The efficacy of the different interventions in treating the symptoms of TD is summarised in Tables 2 and 3. Three studies supported the efficacy of vitamin E26,27,29. We found evidence for a modest efficacy of vitamin E in the TD scores (five trials, n = 249, Hedge's g effect size (ES) = -0.30, 95% CI = -0.54 to -0.05). We did not find any evidence supporting the efficacy of amantadine, phenylalanine, melatonin, naltrexone, eicosapentanoic acid, donepezil, or levetiracetam in the TD scores. The published data concerning mianserin and trazodone were poorly presented and unusable. We found a significant difference in the average endpoint TD scores for acetazolamide, thiamine, vitamin B6, branched-chain amino acids, galantamine, piracetam, and ginkgo biloba.

 

 

 

Three trials assessed the action of SGAs in TD. Risperidone was compared to a placebo40 and olanzapine42, and quetiapine was compared to haloperidol41. We found a significant difference between the average endpoint AIMS scores of risperidone and placebo (ES = -1.09, 95% CI = -0.39 to -0.96). Risperidone and olanzapine had significantly different effects (p = 0.55), but they did not produce different clinical improvements in TD (RR = 0.84, 95% CI = 0.55 to 1.30). Quetiapine did not show a clinical improvement compared with haloperidol (RR = 0.64, 95% CI = 0.31 to 1.32).

One study evaluated the efficacy of bilateral pallidal stimulation in resistant TD50. The two conditions of stimulation (on-off) were applied to patients over 2 days under double-blind conditions. The authors did not publish the results obtained for blind conditions.

Mental state. Mental state was evaluated by the BPRS in five studies28,30,40,42,45, the PANSS in three studies41,44,49, and the MMSE in one study45. This review did not find any significant results from additional treatments on psychiatric symptomatology.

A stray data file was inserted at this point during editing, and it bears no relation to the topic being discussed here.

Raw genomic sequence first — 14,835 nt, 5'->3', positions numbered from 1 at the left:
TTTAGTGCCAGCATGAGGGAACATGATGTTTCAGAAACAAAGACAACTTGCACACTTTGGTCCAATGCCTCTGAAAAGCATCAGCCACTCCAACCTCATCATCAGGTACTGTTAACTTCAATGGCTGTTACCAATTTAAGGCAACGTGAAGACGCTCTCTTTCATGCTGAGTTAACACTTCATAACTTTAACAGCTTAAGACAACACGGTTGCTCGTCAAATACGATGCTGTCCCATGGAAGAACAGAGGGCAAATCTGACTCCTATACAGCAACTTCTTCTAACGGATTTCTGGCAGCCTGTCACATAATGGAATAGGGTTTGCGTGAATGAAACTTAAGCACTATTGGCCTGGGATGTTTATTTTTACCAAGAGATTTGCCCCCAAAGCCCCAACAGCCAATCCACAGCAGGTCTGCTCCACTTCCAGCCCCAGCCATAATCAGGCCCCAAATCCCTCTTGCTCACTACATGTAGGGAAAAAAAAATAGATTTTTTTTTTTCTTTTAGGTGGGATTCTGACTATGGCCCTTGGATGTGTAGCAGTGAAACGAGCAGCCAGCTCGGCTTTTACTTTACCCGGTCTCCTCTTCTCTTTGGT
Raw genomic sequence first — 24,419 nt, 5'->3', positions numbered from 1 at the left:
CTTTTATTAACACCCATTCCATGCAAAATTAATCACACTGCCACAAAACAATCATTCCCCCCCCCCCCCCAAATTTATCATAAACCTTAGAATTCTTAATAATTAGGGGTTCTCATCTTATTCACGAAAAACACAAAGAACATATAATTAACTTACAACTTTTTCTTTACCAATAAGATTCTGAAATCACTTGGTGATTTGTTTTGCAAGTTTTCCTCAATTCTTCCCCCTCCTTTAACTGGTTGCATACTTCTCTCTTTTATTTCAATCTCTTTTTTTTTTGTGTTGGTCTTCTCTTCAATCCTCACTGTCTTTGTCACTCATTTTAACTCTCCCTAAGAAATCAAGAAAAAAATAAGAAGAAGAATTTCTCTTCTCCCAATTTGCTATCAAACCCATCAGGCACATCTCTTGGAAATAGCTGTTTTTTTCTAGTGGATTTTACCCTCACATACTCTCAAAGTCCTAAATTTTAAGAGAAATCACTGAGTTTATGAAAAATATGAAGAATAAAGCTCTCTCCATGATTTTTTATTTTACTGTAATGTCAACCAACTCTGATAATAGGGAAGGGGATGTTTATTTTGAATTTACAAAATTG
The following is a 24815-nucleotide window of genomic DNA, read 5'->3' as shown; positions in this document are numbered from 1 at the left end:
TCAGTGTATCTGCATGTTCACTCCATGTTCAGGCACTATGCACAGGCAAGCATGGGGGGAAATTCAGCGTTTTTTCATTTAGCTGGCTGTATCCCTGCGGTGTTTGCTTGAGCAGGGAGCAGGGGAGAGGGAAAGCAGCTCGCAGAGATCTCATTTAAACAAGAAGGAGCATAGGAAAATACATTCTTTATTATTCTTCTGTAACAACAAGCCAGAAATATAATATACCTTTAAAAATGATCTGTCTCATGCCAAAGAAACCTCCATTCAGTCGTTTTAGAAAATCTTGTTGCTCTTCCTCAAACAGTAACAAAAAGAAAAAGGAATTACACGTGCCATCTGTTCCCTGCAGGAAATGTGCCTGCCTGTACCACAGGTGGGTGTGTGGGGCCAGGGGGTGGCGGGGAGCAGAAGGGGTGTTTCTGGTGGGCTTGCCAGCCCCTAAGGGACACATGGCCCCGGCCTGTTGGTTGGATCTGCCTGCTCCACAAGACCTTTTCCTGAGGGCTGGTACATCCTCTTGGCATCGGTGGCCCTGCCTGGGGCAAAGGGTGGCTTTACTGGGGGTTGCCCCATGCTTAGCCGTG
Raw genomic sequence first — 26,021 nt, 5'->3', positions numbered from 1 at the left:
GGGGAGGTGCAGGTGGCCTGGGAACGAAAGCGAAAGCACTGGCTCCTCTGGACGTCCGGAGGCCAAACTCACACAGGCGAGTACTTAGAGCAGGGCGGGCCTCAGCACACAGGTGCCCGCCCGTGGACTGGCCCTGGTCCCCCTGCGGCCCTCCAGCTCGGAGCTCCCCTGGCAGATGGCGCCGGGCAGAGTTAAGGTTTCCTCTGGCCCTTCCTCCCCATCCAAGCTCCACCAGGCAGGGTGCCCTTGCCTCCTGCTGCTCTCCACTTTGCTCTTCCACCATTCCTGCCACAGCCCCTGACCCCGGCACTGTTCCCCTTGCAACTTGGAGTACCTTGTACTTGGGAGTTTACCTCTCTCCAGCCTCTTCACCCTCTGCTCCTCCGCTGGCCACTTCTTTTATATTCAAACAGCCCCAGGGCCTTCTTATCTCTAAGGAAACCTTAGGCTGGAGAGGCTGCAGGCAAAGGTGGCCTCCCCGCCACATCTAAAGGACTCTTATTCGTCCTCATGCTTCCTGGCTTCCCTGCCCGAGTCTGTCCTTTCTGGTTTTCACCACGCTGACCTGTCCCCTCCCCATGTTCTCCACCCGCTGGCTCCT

Adverse effects. Extrapyramidal symptoms were evaluated by the BARS in two studies28,45, the SAS in three studies28,33,45, and the ESRS in four studies37,38,40,46. The improvement in parkinsonism was significant for vitamin B6 at doses of 400 mg (ES = -1.58, 95% CI = -2.36 to -0.73)37 and 1200 mg (ES = -7.61, 95% CI = -9.13 to 5.83)38. There was a significant worsening of extrapyramidal symptoms with galantamine (ES = 3.33, 95% CI = 2.50 to 4.08). There was no difference in akathisia scores (ES = 0, 95% CI = -0.52 to 0.52). In all other cases, the extrapyramidal symptomatology remained unchanged. No other severe adverse effects were found in this review.

Leaving the study early. The risk of leaving the study early was noted in most articles included in this review. This risk was not significantly different among the groups included in each trial.

 

Discussion

Summary of main results

This review suggests that there are scant evidence-based data supporting the efficacy of pharmacological or non-pharmacological interventions for treating TD.

By modifying the balance of dopamine and serotonin in the basal ganglia, 5HT2A antagonism is expected to reduce the symptoms of dyskinesia66,67. SGAs showed superior efficacy to placebos40, but not to FGAs, for this indication41. Moreover, an improvement with risperidone was maintained over a period of 48 weeks under open-label conditions54.

We found a positive effect of branched-chain amino acids in one study43. This intervention appears safe but is supported by low-quality evidence.

We found evidence for the efficacy of piracetam for TD and parkinsonian symptoms in one study46. We assessed the evidence provided by this study as low quality. Thus, piracetam, whose safety is well established, might be a reasonable treatment for TD.

Two trials reported the efficacy of vitamin B6 in reducing the symptoms of TD37,38. At a dose of 1200 mg/day, the results were significant, regardless of the threshold used (AIMS score improvement of 60%, 40%, or 20%). The NNT to obtain an improvement of 60% was estimated at 2.88. Therefore, vitamin B6 appears to be a treatment supported by low-quality evidence.

Ginkgo biloba was found to be effective in treating the symptoms of TD in one study49 with medium-quality evidence. The NNT to obtain greater than 30% symptomatic improvement was calculated at 2.16 subjects. Thus, ginkgo biloba offers a positive benefit-to-risk ratio in TD.

Only a modest benefit of vitamin E in TD has been shown, with contradictory results from different studies. Furthermore, a previous review did not find a clinically significant improvement in patients treated with vitamin E68. Thus, we are not able to recommend the use of vitamin E for TD.

One trial determined acetazolamide to be effective in treating TD33. The quality of evidence was very low due to the very small sample size. Thus, the efficacy of acetazola-mide is not supported by a sufficient amount of reliable data.